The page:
At this point, iGoom is only available for Mac iTunes and non-iTunes Windows media programs.  A Windows iTunes version is supposedly in the works—keep an eye out.



GasLight - (Free, Mac only)

GasLight from Steel Skies software, also a Mac-only visualizer, is perhaps the most visually stunning visualization plug-in available for iTunes to date.  GasLight takes advantage of the fragment shaders built into advanced graphics cards and Panther’s OpenGL extensions to add some incredible glow, zoom, and blur effects to an otherwise fairly standard frequency spectrum analyzer. 

As a result, an ATI Radeon 9600-9800 or nVidia GeForceFX video card are required for the full effect.  MacOS X v10.3 (Panther) is required to use GasLight at all.

Audio Plug-ins



VolumeLogic - (Free, Mac/PC)

Currently the only significant iTunes audio enhancer add-on is VolumeLogic from Octiv Software.  Available for both Mac and PC as a $20 commercial product, VolumeLogic processes iTunes’ audio and makes it sound significantly better.

VolumeLogic’s audio output is customizable by Volume, Drive, and Bass Boost, and many preset configurations are available for various musical genres.

VolumeLogic’s devout users report significant increase in sound quality for small and large speakers, as well as headphones.  In our testing experience (there is a 12-day demo available), the difference was most profound when listening to our PowerBook’s small built-in laptop speakers.

Miscellaneous Add-ons



Multi-Plugin - (Free, PC only)

The iTunes “Multi-Plugin” developed by forum member “localhost” adds a plethora of features to the Windows version of iTunes 4.7.  In addition to “skinning” PC iTunes slightly to look more like the MacOS X version, the Multi-Plugin offers the following features:

  • Copies the name of the current song to the clipboard
  • Creates a file with the current song info
  • Changes iTunes’s window caption to “Artist - Song - iTunes” format
  • Minimize To Tray (Using less memory when in tray than iTunes’s own Minimize To Tray feature)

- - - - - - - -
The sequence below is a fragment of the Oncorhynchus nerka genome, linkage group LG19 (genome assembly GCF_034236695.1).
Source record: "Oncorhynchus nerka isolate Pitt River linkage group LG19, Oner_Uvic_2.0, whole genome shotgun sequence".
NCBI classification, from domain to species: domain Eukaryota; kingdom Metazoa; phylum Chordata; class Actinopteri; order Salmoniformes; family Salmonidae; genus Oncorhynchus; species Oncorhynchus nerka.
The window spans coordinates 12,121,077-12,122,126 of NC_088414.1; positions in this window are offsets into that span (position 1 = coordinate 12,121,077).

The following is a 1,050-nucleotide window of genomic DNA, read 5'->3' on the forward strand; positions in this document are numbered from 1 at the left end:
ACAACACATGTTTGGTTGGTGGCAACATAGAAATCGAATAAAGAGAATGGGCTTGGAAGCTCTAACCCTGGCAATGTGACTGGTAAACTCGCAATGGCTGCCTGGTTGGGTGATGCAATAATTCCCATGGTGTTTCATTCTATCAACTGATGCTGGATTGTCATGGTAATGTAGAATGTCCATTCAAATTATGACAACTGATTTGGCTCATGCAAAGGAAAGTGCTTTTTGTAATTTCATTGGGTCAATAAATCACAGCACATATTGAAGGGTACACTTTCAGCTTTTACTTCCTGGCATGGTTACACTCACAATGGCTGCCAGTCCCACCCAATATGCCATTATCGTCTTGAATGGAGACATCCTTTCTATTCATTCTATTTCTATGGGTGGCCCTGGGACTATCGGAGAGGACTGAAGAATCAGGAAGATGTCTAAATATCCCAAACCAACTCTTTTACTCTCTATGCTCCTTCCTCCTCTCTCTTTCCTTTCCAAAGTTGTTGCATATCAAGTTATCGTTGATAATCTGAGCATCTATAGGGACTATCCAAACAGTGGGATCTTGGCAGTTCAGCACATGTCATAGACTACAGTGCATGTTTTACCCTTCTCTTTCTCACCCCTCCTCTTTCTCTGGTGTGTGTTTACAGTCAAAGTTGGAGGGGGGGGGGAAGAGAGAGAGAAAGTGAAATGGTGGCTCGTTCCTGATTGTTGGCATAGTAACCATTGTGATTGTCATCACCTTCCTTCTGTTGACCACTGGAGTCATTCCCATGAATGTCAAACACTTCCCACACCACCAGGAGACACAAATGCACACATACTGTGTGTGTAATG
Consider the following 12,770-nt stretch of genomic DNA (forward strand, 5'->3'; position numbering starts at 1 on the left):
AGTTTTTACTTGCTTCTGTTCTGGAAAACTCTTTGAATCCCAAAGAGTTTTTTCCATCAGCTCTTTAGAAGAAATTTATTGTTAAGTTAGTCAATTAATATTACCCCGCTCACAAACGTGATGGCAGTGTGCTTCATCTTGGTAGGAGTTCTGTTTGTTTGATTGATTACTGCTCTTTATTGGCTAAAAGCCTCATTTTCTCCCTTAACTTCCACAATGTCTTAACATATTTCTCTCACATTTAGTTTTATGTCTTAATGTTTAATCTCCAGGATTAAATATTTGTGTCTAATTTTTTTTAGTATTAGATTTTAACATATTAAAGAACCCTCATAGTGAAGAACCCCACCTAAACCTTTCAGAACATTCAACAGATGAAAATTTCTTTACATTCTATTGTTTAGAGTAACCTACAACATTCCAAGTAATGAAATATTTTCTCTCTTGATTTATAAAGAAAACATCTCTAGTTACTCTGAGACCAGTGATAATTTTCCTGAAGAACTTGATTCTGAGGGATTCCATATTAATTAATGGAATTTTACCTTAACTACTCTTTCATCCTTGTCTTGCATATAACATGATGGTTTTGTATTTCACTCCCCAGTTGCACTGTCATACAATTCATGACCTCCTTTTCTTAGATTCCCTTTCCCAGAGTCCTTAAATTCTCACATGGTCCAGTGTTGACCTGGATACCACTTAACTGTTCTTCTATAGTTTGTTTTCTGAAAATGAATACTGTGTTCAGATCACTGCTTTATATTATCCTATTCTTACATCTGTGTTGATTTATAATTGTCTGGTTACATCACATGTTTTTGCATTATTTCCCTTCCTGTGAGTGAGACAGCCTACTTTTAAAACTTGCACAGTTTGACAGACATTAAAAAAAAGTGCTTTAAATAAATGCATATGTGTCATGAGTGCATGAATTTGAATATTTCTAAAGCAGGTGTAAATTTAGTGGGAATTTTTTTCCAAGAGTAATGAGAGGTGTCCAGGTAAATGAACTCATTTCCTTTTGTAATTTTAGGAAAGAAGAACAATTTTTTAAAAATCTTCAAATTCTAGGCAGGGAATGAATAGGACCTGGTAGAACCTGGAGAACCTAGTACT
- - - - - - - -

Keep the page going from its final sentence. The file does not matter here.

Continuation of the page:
• Control when iTunes will be Always-On-Top or not shown in the taskbar
  • Makes programs recognize iTunes as if it were Winamp
  • Makes ObjectBar recognize iTunes’s menu
  • Increased compatibility with multimedia keyboard media player control keys
  • Integration with EvilLyrics for finding a song’s lyrics
  • Replaces the font used in iTunes (Tahoma) with a font similiar to Lucida Grande.
  • Hides iTunes’s menu. You can still access it by pressing Alt+Down or by hovering the place where the menu was.

While many of these features require a bit of user creativity to actually find a use for (like the file created with song info), others may prove useful to the average user, like the aesthetic changes and lyrics intergration.


iTunes-LAME - (Free, Mac only)

iTunes-LAME from popular MacOS developer Blacktree, Inc. integrates the well-renowned high quality MP3 encoder known as LAME into the iTunes interface. 

This small software package, which is free of charge, places direct access to a customizable LAME encoder into the “Script Menu” atop a Mac iTunes.  The encoder will import audio tracks using the widely popular “—alt-preset standard,” “—alt-preset extreme,” or “—alt-preset insane” configuration options, or using any of an infinite number of combinations of bitrate, verbosity, and dozens of other power-user options.



Clutter - (Free, Mac only)

Clutter from Sprote Rsrch is a unique freeware MacOS iTunes add-on.  Clutter enables the user to see their albums—represented by the cover art either stored in iTunes or found via Clutter’s built-in Amazon search—scattered across their desktop.